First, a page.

Costing Out Our Energy Options
Posted August 2, 2011
An illustration of the energy impasse in Washington - former U.S. Sen. Byron Dorgan, speaking last week during a "Conversations with Power" panel discussion at the Newseum:
"We are a country with 3 percent of the world's oil reserves, we're 5 percent of the population, we produce 10 percent of the world's oil and use over 20 percent of the world's oil. ... We need a new energy policy that makes us less vulnerable, less oil intensive. ... We're going to have to have a price on carbon. ... We're always going to need fossil energy and use fossil energy. We need to use it differently. We're too oil-centric. ... We could wake up some morning and discover that the energy with which we run our economy doesn't exist or the supply was interrupted and we'd be in big trouble."
Then there's the U.S. Chamber of Commerce's Karen Harbert, from the same panel:
"I think the approach has been ... let's make oil more expensive than the alternatives. Now we're at a point where we recognize that we do have a lot more oil here than we recognized, a lot more natural gas, and maybe we should have an energy policy that seeks to provide affordable energy to everybody given our economic straits and make those alternatives commercially viable, let's make them affordable for everybody. That changes the paradigm from making oil more expensive to making alternatives cheaper."
You can check out video of the whole discussion, which included former Pennsylvania Gov. Tom Ridge, here. The focus here is on the difference between an outcomes-based approach to policymaking - in which government chooses a result and tries to tilt the playing field in ways that lead to that result - and an approach that identifies a broad policy goal but allows for flexibility in reaching it.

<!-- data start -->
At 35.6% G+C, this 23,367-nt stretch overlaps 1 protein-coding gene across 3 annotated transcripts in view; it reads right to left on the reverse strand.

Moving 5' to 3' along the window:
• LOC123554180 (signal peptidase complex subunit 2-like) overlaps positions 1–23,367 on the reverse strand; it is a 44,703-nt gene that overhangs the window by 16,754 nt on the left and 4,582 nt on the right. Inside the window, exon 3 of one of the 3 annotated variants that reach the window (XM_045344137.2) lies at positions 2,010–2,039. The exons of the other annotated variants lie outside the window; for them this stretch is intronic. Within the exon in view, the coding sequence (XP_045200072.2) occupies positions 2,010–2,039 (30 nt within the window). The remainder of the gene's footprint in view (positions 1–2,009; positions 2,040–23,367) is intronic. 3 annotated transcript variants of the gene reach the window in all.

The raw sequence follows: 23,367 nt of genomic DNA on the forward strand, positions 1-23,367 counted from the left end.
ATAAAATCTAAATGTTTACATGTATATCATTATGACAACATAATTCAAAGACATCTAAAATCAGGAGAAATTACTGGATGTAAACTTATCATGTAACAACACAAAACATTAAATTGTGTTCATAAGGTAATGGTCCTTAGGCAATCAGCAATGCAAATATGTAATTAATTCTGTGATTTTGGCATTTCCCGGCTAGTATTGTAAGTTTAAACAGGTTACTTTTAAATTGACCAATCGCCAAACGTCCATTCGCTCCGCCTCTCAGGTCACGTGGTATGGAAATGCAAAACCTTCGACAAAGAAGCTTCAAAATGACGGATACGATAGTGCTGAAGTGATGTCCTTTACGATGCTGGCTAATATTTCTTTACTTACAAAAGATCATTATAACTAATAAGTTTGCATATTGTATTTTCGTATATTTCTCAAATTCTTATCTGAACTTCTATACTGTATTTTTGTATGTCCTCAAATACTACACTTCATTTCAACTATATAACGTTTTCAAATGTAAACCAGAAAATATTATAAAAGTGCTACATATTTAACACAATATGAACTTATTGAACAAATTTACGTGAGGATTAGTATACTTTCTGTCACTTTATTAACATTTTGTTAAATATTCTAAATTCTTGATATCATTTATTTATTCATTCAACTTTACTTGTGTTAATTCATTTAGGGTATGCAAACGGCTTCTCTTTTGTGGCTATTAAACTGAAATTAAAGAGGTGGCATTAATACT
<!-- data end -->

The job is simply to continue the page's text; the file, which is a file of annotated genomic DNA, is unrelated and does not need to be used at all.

In this case, Sen. Dorgan specifies an energy future that's less "oil-centric." He and others believe America's oil use makes the country vulnerable because of how much it is imported, which is a valid concern. Their solution is to steer the U.S. away from oil. A carbon tax would make using oil more expensive - reducing its market edge over costlier alternative fuels and reducing the amount of oil we consume.
Harbert argues the equation should be turned around. Instead of making alternative energies more competitive with oil by raising the price of using oil, work to make alternative energies less expensive and market viable in an all-of-the-above strategy:
"Nobody wants to make something on which we depend more expensive. (Americans) want to have affordable energy. So we've got to look at ways we can make alternatives more commercially viable and less expensive, and that way we'll have more opportunity, more options out there for the consumer rather than fewer and more expensive ones."
One approach sees oil as the problem, the other sees it as an important part of a larger energy strategy. And more realistic, too - given U.S. Energy Information Administration projections that oil and natural gas, which currently provide 61 percent of our energy, still will provide 55 percent of it in 2035. One approach would artificially burden consumers and businesses with higher prices, trying to steer the economy toward a desired outcome; the other would maintain options and trust the marketplace to develop new, affordable technologies.
Of course, there's also the piece of the puzzle some refuse to acknowledge: that the statement about U.S. oil reserves is misleading, and that the country's ability to reduce vulnerabilities associated with certain oil sources actually is great - as in a future where the U.S. and Canada supply 92 percent of our liquid fuel needs by 2030.
It's a scenario, as Harbert said, that offers energy affordability and security - if policymakers are willing to acknowledge it.
About The Author
Mark Green joined API after a career in newspaper journalism, including 16 years as national editorial writer for The Oklahoman in the paper’s Washington bureau. Previously, Mark was a reporter, copy editor and sports editor at an assortment of newspapers. He earned his journalism degree from the University of Oklahoma and master’s in journalism and public affairs from American University. He and his wife Pamela have two grown children and six grandchildren.
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